- 2 cups shortening
- 2 cups boiling water
- 5-1/2 to 6 cups all-purpose flour
- 2 teaspoons salt
- 12 large red potatoes (about 6 pounds), peeled
- 4 medium rutabagas (about 3 pounds), peeled
- 2 medium onions, chopped
- 2 pounds ground beef
- 1 pound ground pork
- 1 tablespoon salt
- 2 teaspoons pepper
- 2 teaspoons garlic powder
- 1/4 cup butter
- Half-and-half cream, optional
- In a large bowl, stir shortening and water until shortening is melted. Gradually stir in flour and salt until a very soft dough is formed; cover and refrigerate for 1-1/2 hours.
- Quarter and thinly slice potatoes and rutabagas; place in a large bowl with onions, beef, pork and seasonings.
- Divide dough into 12 equal portions. On a floured surface, roll out one portion at a time into a 10-in. circle. Mound about 2 cups filling on half of each circle; dot with 1 teaspoon butter. Moisten edges with water; fold dough over filling and press edges with a fork to seal.
- Place on ungreased baking sheets. Cut several slits in top of pasties. Brush with cream if desired. Bake at 350° for 1 hour or until golden brown. Cool on wire racks. Serve hot or cold. Store in the refrigerator. Yield: 12 servings.
Reviews for Upper Peninsula Pasties
"I am originally from the UP too. I make these every so often. I have not made this recipe but close to what I make. I use round steak instead of hamburger. Just a helpful hint . . . use a cover of a pot to cut out the dough for pasty like a cookie cutter."
"Great recipe. I grew up eating pasties, & every family has their own take on how they should be made...apparently some people on here believe their way is the only way. I believe that the pasty was invented to use up leftovers, or whatever suitable ingredients you have on hand, which is what we often did. We also frequently used venison or a combination of venison with pork."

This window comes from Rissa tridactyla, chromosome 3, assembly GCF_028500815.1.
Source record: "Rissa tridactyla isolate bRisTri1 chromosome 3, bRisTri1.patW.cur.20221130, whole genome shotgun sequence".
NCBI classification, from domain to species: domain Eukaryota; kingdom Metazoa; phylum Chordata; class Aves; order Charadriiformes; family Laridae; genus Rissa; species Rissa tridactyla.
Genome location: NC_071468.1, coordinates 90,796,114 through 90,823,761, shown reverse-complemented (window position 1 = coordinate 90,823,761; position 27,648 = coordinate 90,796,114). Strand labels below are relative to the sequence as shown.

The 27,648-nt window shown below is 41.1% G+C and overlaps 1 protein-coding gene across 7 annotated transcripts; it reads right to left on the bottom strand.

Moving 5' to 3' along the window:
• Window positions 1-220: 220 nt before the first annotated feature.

"The are not UP Pasties they are Finnish pasties. Pasties came to the UP from Cornwall England that were a staple of the miners lives. Never was the meat ground. That's just for starters,"
"Interesting twist on the traditional. And sorry yourmominem, pasties came from Cornwall, UK."
"There is No Garlic in the Traditional Pasty or Cream! I've lived in the U.P my whole life,now 45. If you add this you won't have the original.We also don't use Red potatoes,we use Russett,also a lot of pasty makers up here add some carrots"
"Great recipe and dough is perfect for Pasties but this makes way too much filing for 12 of them. You could easily cut it in half and have more than enough."
"The Pasty was brought to the UP via Cornish miners, not Finlanders! The Finns and others adopted them as their own. Being a Yooper all my life, never heard of Garlic in Pasties and they always use Russet Potatoes as that is what they grow there. UP has huge potato farms."
"Great receipe!The U.P pasty was brought to Northern Michigan via the Finlanders. You English folk can stick to the delicious Fish and Chips claim to fame lol."
"I'm making some today usually make pasty pie but going to hand some out and I usually use butter for my crust I'm going to try yours let you know how it turns out just got done making my pastys crust was awesome will definitely use it again"
"This is my second time making this recipe and I really enjoyed it. I could not mound 2 cups of filling for each pasty if I make 12 pasties. Each pasty takes a heaping 1 C of filling. I made half of my pasties with regular potatoes and half with sweet potatoes. I used 2 # of ground beef and 1 # of turkey. Although I've also had success making them with all ground beef. If you follow the recipe and make 12 pasties they are very large and filling! The dough is really forgiving and easy to work with. I was able to roll it out quite thing without it tearing. I definitely will be making this again in the future. They also freeze beautifully. I let them cool completely and then wrap them individually before freezing. They can be reheated in the oven or microwave."